WASHINGTON—Starting in mid-September, the Federal Aviation Administration (FAA) will make airspace changes in and around Cleveland and Detroit airports. These changes are part of the Cleveland-Detroit Metroplex project, which will bring updated satellite procedures to improve traffic flow.
In most cases, aircraft will follow the same tracks that they do today. The difference is that aircraft will be using modernized procedures that replace dozens of decades-old conventional air traffic control procedures. In all, the Cleveland/Detroit Metroplex project includes 71 new satellite-based procedures. This project is a key component of the FAA’s Next Generation Air Transportation System (NextGen) and a nationwide effort to build the foundation for future safety and efficiency improvements.
Travelers will benefit from safe and more efficient routing. Prior to making the decision, the FAA conducted a thorough environmental assessment and held public meetings and stakeholder briefings. The agency also evaluated and responded to public comments. The FAA issued its Final Environmental Assessment and Finding of No Significant Impact/ Record of Decision for the Cleveland/Detroit Metroplex project earlier this year.
The project expands the number of entry and exit points into and out of the Cleveland/Detroit airspace, which is like creating more on- and off-ramps in the sky. It includes two major airports and 10 satellite airports.
The FAA’s environmental analysis for the project calculated noise at locations throughout the study area. It showed the proposed action would not result in any significant noise increases under the National Environmental Policy Act. However, there would be a reportable noise increase that could potentially affect approximately 335 residents in the Sumpter Township, Wayne County, southwest of Detroit Metro Airport.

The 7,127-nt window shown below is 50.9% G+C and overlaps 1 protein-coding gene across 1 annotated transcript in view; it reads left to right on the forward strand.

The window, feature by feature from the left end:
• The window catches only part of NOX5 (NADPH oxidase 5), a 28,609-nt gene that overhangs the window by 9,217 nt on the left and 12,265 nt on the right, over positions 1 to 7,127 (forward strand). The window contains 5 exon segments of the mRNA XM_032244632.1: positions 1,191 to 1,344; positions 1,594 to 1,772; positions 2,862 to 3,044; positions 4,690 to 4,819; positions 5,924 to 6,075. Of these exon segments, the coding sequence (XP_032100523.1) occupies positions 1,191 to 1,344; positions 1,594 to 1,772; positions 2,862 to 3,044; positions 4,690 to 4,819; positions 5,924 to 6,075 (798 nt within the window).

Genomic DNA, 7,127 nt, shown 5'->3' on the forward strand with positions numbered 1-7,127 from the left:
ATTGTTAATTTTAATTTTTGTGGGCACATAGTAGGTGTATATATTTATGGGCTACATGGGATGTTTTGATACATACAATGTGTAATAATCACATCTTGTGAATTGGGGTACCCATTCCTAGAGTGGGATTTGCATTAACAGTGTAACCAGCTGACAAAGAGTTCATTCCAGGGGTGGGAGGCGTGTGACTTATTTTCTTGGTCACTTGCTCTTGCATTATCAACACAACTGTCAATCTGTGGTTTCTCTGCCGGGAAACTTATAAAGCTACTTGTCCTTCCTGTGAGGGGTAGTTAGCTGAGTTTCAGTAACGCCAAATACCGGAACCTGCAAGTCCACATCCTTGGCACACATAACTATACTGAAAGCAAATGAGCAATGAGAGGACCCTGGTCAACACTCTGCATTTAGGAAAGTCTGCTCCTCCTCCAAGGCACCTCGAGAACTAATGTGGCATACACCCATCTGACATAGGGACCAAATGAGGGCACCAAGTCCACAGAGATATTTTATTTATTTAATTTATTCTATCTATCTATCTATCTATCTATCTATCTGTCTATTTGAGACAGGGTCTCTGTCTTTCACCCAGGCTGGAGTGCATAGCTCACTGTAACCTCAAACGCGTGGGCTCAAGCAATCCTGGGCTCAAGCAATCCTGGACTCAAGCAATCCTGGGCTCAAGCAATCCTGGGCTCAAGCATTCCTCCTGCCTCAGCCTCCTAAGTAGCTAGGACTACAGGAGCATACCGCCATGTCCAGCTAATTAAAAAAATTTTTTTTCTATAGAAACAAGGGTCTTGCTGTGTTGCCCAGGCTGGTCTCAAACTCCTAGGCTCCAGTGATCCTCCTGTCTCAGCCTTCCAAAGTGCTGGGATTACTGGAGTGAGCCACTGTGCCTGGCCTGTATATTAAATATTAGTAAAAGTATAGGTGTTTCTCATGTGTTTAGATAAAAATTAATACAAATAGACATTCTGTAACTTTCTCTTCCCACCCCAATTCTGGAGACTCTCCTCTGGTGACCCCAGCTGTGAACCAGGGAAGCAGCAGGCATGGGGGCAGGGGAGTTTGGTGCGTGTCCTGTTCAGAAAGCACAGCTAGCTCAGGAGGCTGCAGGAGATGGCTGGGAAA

The FAA held six public workshops on the project before releasing the Draft Environmental Assessment in November of 2017. Agency officials conducted approximately 78 briefings for stakeholders including community groups, airport officials and local, state and federal officials.
Six additional workshops were held after the release of the Draft Environmental Assessment on November 10, 2017.
Additionally, following a 30-day public comment period, the FAA evaluated and responded to comments before making a final decision on the project.
When the Cleveland/Detroit Metroplex procedures are put into effect, some people might see aircraft where they did not previously fly. This is because some air route changes will occur, and because satellite-based procedures create more concentrated flight paths than conventional procedures.
Some people will experience slight noise decreases, some will see no changes, and some will experience small noise increases.
Some flight track dispersion will continue to occur after the new procedures begin, because the Metroplex project would not change a number of existing procedures. Also, air traffic controllers will need to occasionally vector aircraft for safety or efficiency reasons or to reroute them around weather systems.
The Finding of No Significant Impact/ Record of Decision, as well as the Final Environmental Assessment, are available on the Cleveland/Detroit Metroplex website, as well as local libraries. You may see them here: http://www.metroplexenvironmental.com/cle_dtw_metroplex/cle_dtw_docs.html
A complete list of libraries with electronic copies is available here: http://www.metroplexenvironmental.com/cle_dtw_metroplex/cle_dtw_introduction.html